He added that in an attempt to woo business and gain its confidence, the Mozambican government has recently hosted two major conferences on infrastructure development and investment to engage business.

“The conferences, which outlined the country’s infrastructure development projects and identified investment opportunities in various sectors, demonstrated the government’s resolute determination to accelerate the growth of the Mozambican economy.”

Mpahlwa said it was an opportune time for South African companies to seek investment opportunities and also contribute in strengthening the economic relations and growing trade between the two countries.

The High Commissioner said the timing of the companies’ arrival was also perfect as it came hot on the heels of the Bi-National Commission (BNC) between South Africa [...]

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Wed, 23 Aug 2017
Thousands of animals from KZN head for Mozambique

More than 2 000 animals from KwaZulu-Natal and Swaziland are on the move in a major wildlife shifting operation – to boost tourism in a depleted game reserve near the Mozambique capital, Maputo.

Over the last six years, about 1 700 animals have been moved to the Maputo Special Elephant Reserve – once home to large groups of elephant, rhino and antelope.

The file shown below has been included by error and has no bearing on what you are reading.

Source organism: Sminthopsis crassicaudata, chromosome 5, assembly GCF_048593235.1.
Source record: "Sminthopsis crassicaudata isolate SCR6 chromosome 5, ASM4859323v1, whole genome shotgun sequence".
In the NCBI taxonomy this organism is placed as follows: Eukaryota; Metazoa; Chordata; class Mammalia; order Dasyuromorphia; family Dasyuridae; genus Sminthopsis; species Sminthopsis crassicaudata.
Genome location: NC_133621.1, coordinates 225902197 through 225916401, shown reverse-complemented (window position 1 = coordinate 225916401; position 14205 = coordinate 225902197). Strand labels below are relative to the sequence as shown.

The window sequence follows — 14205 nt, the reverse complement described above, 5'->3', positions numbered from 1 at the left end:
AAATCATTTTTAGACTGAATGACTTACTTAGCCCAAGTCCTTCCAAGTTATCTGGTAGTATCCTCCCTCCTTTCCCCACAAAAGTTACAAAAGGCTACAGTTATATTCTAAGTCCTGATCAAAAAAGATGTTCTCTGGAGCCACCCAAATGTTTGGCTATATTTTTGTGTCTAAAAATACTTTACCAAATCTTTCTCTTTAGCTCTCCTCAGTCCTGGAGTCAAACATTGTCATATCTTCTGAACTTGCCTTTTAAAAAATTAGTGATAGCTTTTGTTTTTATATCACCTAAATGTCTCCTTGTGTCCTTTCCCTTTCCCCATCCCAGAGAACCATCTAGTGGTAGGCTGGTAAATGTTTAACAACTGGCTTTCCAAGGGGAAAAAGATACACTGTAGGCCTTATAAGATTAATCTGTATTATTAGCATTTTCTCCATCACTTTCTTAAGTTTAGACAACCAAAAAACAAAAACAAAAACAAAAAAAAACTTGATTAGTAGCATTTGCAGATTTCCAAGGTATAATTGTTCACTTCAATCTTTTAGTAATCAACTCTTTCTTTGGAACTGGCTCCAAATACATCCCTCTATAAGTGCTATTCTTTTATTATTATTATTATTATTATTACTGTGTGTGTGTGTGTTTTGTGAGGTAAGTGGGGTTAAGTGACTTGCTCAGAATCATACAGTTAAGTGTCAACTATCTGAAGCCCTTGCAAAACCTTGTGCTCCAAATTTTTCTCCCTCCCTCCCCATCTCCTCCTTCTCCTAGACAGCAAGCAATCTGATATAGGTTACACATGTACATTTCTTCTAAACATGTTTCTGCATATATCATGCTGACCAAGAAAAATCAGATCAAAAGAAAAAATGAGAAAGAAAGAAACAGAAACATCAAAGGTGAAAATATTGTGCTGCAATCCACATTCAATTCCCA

This year, another 2 700 animals – mostly antelope species – are being moved from Ezemvelo KZN Wildlife and Swaziland game parks to the Maputo reserve, with financial support from the World Bank and the Stellenbosch-based Peace Parks Foundation.

A massive 3km-long suspension bridge from Maputo to Catembe and a 209km tar road from Maputo to Ponta do Ouro is currently under construction by the Chinese Road and Bridge Corporation at a cost of $725m.

“Maputo Special Reserve and the Ponta do Ouro marine reserve are set to become major tourist destinations thanks to the new tarred road and bridge that will cut travel time from Maputo to the reserves to just 45 minutes,” said Peace Parks Foundation chief executive Werner Myburgh.

Conservation links

Mozambican conservation agency director-general Bartolomeu Soto said the translocation would provide a significant boost to the trans-frontier conservation links between SA, Swaziland and Mozambique.

A recent survey suggests there are now more than 6 200 herbivore species in the Maputo Special Reserve. Apart bringing in giraffe, waterbuck, kudu, nyala, zebra, wildebeest and waterbuck from KZN, Swaziland and Mozambique’s Gorongosa Reserve, Myburgh said there were also plans to bring buffalo from Namibia.

“By adding another 2 300 animals this year, it will completely transform the Maputo reserve into a sought-after wildlife destination. The next step will be to start investing into more tourism accommodation and infrastructure,” the foundation said.

The scenic Maputo reserve has numerous inland lakes and large open plains, close to the specially-protected Ponta do Ouro marine reserve popular with divers.